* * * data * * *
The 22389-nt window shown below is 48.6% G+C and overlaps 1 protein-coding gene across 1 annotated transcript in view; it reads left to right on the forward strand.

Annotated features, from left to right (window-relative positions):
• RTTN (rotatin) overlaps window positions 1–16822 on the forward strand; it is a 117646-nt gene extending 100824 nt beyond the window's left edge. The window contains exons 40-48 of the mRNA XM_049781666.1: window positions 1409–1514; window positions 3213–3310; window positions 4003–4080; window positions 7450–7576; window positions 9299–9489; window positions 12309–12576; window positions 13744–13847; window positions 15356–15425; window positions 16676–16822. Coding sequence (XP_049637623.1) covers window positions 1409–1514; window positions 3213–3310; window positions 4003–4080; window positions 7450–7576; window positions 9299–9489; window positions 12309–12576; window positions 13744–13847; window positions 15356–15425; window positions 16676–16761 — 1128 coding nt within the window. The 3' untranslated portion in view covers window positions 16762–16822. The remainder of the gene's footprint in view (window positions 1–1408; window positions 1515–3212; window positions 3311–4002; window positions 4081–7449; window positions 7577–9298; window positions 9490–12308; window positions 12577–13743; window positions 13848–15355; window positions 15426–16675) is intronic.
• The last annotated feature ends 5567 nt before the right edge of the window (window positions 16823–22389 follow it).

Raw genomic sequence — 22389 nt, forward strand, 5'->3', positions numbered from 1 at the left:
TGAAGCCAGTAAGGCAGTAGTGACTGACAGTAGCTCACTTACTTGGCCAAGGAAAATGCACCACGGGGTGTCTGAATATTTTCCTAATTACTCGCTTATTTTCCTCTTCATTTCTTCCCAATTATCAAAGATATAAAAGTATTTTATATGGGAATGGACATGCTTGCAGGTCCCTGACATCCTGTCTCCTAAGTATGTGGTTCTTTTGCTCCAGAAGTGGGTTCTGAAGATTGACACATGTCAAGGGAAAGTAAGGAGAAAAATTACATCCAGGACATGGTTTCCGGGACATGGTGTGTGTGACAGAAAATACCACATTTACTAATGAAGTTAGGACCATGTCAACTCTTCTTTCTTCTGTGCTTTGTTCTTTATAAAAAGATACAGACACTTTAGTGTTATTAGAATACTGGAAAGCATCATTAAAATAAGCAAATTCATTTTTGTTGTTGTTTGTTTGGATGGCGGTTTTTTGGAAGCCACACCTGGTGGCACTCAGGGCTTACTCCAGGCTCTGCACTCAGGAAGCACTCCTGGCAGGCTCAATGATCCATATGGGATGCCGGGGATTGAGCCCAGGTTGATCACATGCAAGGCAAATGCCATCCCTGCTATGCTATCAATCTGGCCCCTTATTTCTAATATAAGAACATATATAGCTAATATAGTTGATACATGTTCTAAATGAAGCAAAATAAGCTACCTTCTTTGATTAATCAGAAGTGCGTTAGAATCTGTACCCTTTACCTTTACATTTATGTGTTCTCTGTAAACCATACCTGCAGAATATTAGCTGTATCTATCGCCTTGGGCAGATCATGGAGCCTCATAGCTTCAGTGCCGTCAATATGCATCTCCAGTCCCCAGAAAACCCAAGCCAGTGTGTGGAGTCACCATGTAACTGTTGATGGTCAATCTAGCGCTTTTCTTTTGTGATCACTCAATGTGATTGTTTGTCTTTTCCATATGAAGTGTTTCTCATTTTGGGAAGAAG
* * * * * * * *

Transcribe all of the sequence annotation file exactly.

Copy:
The 22389-nt window shown below is 48.6% G+C and overlaps 1 protein-coding gene across 1 annotated transcript in view; it reads left to right on the forward strand.

Annotated features, from left to right (window-relative positions):
• RTTN (rotatin) overlaps window positions 1–16822 on the forward strand; it is a 117646-nt gene extending 100824 nt beyond the window's left edge. The window contains exons 40-48 of the mRNA XM_049781666.1: window positions 1409–1514; window positions 3213–3310; window positions 4003–4080; window positions 7450–7576; window positions 9299–9489; window positions 12309–12576; window positions 13744–13847; window positions 15356–15425; window positions 16676–16822. Coding sequence (XP_049637623.1) covers window positions 1409–1514; window positions 3213–3310; window positions 4003–4080; window positions 7450–7576; window positions 9299–9489; window positions 12309–12576; window positions 13744–13847; window positions 15356–15425; window positions 16676–16761 — 1128 coding nt within the window. The 3' untranslated portion in view covers window positions 16762–16822. The remainder of the gene's footprint in view (window positions 1–1408; window positions 1515–3212; window positions 3311–4002; window positions 4081–7449; window positions 7577–9298; window positions 9490–12308; window positions 12577–13743; window positions 13848–15355; window positions 15426–16675) is intronic.
• The last annotated feature ends 5567 nt before the right edge of the window (window positions 16823–22389 follow it).

Raw genomic sequence — 22389 nt, forward strand, 5'->3', positions numbered from 1 at the left:
TGAAGCCAGTAAGGCAGTAGTGACTGACAGTAGCTCACTTACTTGGCCAAGGAAAATGCACCACGGGGTGTCTGAATATTTTCCTAATTACTCGCTTATTTTCCTCTTCATTTCTTCCCAATTATCAAAGATATAAAAGTATTTTATATGGGAATGGACATGCTTGCAGGTCCCTGACATCCTGTCTCCTAAGTATGTGGTTCTTTTGCTCCAGAAGTGGGTTCTGAAGATTGACACATGTCAAGGGAAAGTAAGGAGAAAAATTACATCCAGGACATGGTTTCCGGGACATGGTGTGTGTGACAGAAAATACCACATTTACTAATGAAGTTAGGACCATGTCAACTCTTCTTTCTTCTGTGCTTTGTTCTTTATAAAAAGATACAGACACTTTAGTGTTATTAGAATACTGGAAAGCATCATTAAAATAAGCAAATTCATTTTTGTTGTTGTTTGTTTGGATGGCGGTTTTTTGGAAGCCACACCTGGTGGCACTCAGGGCTTACTCCAGGCTCTGCACTCAGGAAGCACTCCTGGCAGGCTCAATGATCCATATGGGATGCCGGGGATTGAGCCCAGGTTGATCACATGCAAGGCAAATGCCATCCCTGCTATGCTATCAATCTGGCCCCTTATTTCTAATATAAGAACATATATAGCTAATATAGTTGATACATGTTCTAAATGAAGCAAAATAAGCTACCTTCTTTGATTAATCAGAAGTGCGTTAGAATCTGTACCCTTTACCTTTACATTTATGTGTTCTCTGTAAACCATACCTGCAGAATATTAGCTGTATCTATCGCCTTGGGCAGATCATGGAGCCTCATAGCTTCAGTGCCGTCAATATGCATCTCCAGTCCCCAGAAAACCCAAGCCAGTGTGTGGAGTCACCATGTAACTGTTGATGGTCAATCTAGCGCTTTTCTTTTGTGATCACTCAATGTGATTGTTTGTCTTTTCCATATGAAGTGTTTCTCATTTTGGGAAGAAG